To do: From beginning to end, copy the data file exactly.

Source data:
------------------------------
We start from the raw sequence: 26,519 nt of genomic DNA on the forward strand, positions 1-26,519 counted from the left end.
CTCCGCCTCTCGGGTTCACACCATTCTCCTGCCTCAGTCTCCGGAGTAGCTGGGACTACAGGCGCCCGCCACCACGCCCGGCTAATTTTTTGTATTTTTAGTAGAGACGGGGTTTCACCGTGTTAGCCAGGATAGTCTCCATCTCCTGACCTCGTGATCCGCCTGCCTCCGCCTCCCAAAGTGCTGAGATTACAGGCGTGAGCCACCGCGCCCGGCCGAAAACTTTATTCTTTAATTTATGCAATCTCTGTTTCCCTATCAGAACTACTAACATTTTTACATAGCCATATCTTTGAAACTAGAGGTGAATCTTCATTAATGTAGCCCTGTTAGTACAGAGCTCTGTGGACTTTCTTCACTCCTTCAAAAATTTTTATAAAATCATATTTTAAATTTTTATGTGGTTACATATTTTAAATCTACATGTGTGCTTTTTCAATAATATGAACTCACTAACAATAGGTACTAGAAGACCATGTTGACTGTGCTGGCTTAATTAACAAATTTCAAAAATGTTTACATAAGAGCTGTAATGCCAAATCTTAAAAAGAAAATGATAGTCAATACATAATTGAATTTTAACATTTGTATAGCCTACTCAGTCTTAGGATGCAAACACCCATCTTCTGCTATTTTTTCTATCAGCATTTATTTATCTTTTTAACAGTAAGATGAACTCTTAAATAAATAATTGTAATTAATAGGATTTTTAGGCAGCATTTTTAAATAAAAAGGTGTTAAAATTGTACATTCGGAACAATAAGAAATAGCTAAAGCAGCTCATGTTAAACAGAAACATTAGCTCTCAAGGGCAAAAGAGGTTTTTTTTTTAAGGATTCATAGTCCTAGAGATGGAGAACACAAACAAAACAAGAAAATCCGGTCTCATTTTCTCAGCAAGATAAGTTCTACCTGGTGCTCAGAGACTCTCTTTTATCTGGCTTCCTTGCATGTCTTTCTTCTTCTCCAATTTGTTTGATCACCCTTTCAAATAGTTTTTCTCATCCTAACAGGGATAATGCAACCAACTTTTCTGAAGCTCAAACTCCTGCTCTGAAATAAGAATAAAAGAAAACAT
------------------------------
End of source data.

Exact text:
We start from the raw sequence: 26,519 nt of genomic DNA on the forward strand, positions 1-26,519 counted from the left end.
CTCCGCCTCTCGGGTTCACACCATTCTCCTGCCTCAGTCTCCGGAGTAGCTGGGACTACAGGCGCCCGCCACCACGCCCGGCTAATTTTTTGTATTTTTAGTAGAGACGGGGTTTCACCGTGTTAGCCAGGATAGTCTCCATCTCCTGACCTCGTGATCCGCCTGCCTCCGCCTCCCAAAGTGCTGAGATTACAGGCGTGAGCCACCGCGCCCGGCCGAAAACTTTATTCTTTAATTTATGCAATCTCTGTTTCCCTATCAGAACTACTAACATTTTTACATAGCCATATCTTTGAAACTAGAGGTGAATCTTCATTAATGTAGCCCTGTTAGTACAGAGCTCTGTGGACTTTCTTCACTCCTTCAAAAATTTTTATAAAATCATATTTTAAATTTTTATGTGGTTACATATTTTAAATCTACATGTGTGCTTTTTCAATAATATGAACTCACTAACAATAGGTACTAGAAGACCATGTTGACTGTGCTGGCTTAATTAACAAATTTCAAAAATGTTTACATAAGAGCTGTAATGCCAAATCTTAAAAAGAAAATGATAGTCAATACATAATTGAATTTTAACATTTGTATAGCCTACTCAGTCTTAGGATGCAAACACCCATCTTCTGCTATTTTTTCTATCAGCATTTATTTATCTTTTTAACAGTAAGATGAACTCTTAAATAAATAATTGTAATTAATAGGATTTTTAGGCAGCATTTTTAAATAAAAAGGTGTTAAAATTGTACATTCGGAACAATAAGAAATAGCTAAAGCAGCTCATGTTAAACAGAAACATTAGCTCTCAAGGGCAAAAGAGGTTTTTTTTTTAAGGATTCATAGTCCTAGAGATGGAGAACACAAACAAAACAAGAAAATCCGGTCTCATTTTCTCAGCAAGATAAGTTCTACCTGGTGCTCAGAGACTCTCTTTTATCTGGCTTCCTTGCATGTCTTTCTTCTTCTCCAATTTGTTTGATCACCCTTTCAAATAGTTTTTCTCATCCTAACAGGGATAATGCAACCAACTTTTCTGAAGCTCAAACTCCTGCTCTGAAATAAGAATAAAAGAAAACAT